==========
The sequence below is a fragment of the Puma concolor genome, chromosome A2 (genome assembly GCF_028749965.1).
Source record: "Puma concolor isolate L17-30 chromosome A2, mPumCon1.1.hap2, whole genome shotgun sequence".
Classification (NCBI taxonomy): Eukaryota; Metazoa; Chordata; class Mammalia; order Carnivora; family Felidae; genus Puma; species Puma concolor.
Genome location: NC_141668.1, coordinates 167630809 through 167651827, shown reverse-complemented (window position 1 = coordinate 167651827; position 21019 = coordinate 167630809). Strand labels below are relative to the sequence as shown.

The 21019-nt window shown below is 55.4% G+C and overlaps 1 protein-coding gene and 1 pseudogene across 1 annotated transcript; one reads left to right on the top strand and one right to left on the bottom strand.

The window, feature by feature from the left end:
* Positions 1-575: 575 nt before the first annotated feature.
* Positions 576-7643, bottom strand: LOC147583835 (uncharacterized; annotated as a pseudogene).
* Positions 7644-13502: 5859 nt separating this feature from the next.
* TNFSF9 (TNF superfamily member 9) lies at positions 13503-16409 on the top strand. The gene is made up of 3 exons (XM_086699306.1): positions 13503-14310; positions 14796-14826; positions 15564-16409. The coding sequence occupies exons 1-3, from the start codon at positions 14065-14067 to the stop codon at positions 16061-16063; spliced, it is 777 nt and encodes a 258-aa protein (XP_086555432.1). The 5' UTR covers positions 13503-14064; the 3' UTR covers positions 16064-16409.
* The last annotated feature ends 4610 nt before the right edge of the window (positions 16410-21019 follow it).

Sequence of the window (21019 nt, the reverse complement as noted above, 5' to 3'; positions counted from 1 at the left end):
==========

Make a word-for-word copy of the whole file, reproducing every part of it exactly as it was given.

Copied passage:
The sequence below is a fragment of the Puma concolor genome, chromosome A2 (genome assembly GCF_028749965.1).
Source record: "Puma concolor isolate L17-30 chromosome A2, mPumCon1.1.hap2, whole genome shotgun sequence".
Classification (NCBI taxonomy): Eukaryota; Metazoa; Chordata; class Mammalia; order Carnivora; family Felidae; genus Puma; species Puma concolor.
Genome location: NC_141668.1, coordinates 167630809 through 167651827, shown reverse-complemented (window position 1 = coordinate 167651827; position 21019 = coordinate 167630809). Strand labels below are relative to the sequence as shown.

The 21019-nt window shown below is 55.4% G+C and overlaps 1 protein-coding gene and 1 pseudogene across 1 annotated transcript; one reads left to right on the top strand and one right to left on the bottom strand.

The window, feature by feature from the left end:
* Positions 1-575: 575 nt before the first annotated feature.
* Positions 576-7643, bottom strand: LOC147583835 (uncharacterized; annotated as a pseudogene).
* Positions 7644-13502: 5859 nt separating this feature from the next.
* TNFSF9 (TNF superfamily member 9) lies at positions 13503-16409 on the top strand. The gene is made up of 3 exons (XM_086699306.1): positions 13503-14310; positions 14796-14826; positions 15564-16409. The coding sequence occupies exons 1-3, from the start codon at positions 14065-14067 to the stop codon at positions 16061-16063; spliced, it is 777 nt and encodes a 258-aa protein (XP_086555432.1). The 5' UTR covers positions 13503-14064; the 3' UTR covers positions 16064-16409.
* The last annotated feature ends 4610 nt before the right edge of the window (positions 16410-21019 follow it).

Sequence of the window (21019 nt, the reverse complement as noted above, 5' to 3'; positions counted from 1 at the left end):